China posed to deploy ‘constellation’ of AI-controlled satellites to monitor the Earth

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The satellites, which will reportedly include Yaogan-class remote sensing vehicles and named after the Leo constellation, are expected to be equipped with a self-piloting system.

Beijing plans to deploy 192 artificial intelligence satellites into orbit to observe the Earth’s surface by 2021, China Central Television (CCTV) reports.

“It is safe to say that the satellites still remain remotely controlled devices, that is, they do not have the autopilot function. It is expected that the developers will equip the [new Leo satellite] system such capacity”, the news outlet cited sources as saying.

The LEO satellites, which will reportedly consist of Yaogan-class remote sensing vehicles, are specifically designed for environmental monitoring, disaster prevention, and traffic management.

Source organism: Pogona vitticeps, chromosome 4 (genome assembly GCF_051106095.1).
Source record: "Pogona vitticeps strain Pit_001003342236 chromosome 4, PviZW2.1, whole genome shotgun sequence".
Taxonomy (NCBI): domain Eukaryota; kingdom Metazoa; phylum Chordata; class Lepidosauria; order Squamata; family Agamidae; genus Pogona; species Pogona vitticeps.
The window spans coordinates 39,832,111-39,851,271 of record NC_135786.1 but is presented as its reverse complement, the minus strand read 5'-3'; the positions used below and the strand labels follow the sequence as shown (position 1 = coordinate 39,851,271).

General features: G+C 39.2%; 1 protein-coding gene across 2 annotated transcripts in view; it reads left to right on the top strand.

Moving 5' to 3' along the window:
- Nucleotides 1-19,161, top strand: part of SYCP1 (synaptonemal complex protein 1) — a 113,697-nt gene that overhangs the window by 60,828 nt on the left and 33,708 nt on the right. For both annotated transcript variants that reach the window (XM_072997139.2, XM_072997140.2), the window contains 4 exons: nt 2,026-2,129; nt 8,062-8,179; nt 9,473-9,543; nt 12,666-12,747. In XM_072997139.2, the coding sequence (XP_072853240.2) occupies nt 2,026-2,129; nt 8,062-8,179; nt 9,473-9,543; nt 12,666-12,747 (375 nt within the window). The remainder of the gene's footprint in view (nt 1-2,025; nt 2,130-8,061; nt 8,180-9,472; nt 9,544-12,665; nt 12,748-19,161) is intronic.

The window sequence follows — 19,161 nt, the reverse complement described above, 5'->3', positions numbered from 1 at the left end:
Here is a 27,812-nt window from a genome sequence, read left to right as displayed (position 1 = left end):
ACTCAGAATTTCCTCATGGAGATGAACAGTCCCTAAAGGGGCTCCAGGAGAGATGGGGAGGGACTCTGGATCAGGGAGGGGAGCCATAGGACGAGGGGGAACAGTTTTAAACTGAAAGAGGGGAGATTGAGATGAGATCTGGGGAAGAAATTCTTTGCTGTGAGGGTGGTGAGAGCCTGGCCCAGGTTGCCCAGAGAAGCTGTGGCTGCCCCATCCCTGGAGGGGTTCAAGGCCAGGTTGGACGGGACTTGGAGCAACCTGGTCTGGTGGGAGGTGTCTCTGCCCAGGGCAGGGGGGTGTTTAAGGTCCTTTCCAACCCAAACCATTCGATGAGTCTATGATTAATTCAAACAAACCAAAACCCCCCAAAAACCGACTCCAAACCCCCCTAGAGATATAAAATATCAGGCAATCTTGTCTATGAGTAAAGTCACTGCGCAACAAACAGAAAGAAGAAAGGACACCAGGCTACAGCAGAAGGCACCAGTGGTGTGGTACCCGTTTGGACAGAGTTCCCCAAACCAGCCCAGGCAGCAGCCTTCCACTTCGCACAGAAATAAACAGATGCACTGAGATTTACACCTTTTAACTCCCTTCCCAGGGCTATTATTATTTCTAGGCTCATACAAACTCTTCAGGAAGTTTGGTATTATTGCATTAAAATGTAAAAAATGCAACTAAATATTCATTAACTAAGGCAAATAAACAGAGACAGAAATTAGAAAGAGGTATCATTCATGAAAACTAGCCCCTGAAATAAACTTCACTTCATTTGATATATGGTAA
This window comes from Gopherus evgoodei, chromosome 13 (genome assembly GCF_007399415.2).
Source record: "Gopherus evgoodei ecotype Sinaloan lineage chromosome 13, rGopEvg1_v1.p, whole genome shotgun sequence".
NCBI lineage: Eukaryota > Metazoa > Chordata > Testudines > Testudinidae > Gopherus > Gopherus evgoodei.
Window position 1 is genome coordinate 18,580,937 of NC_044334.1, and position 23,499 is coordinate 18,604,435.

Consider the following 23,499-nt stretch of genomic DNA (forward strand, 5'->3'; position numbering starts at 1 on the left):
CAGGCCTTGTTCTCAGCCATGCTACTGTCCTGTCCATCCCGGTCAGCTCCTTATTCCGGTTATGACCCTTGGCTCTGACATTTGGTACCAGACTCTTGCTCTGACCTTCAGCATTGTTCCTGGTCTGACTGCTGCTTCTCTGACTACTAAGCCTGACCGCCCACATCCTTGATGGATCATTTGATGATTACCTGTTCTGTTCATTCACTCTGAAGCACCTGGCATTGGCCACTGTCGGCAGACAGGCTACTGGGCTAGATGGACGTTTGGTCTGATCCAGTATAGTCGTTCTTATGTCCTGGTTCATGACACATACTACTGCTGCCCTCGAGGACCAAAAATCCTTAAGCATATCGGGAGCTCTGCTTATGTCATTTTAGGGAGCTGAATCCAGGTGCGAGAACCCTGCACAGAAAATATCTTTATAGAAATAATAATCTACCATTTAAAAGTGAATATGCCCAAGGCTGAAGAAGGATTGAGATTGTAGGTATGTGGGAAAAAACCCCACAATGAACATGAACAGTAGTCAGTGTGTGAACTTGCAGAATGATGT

In addition, the vehicles will automatically control the motion of the spacecraft and, if necessary, correct it. Artificial intelligence technology will process images made the Leo satellites equipped multiple resolution sensors. This will help scrap poor quality images and deliver only useful data back to earth, according to CCTV.

Launching of the satellites is expected to happen with the help of the Chinese Julang-1 booster designed for commercial launches.

The rocket is capable of putting one or several satellites weighing up to 150 kilogrammes (330 pounds) into orbit at an altitude of 600 kilometres (372 miles). Developers earlier said that the approximate cost of one launch of the Julong-1 will be about 25 million yuan ($3.63 million).

In a sign of further developing its space exploration programme, China carried out its first-ever successful launch of the Chang Zheng 11 carrier rocket with seven spacecraft on board from a floating launch platform last month. In January, China reported that it had successfully landed a robotic spacecraft on the far side of the Moon.

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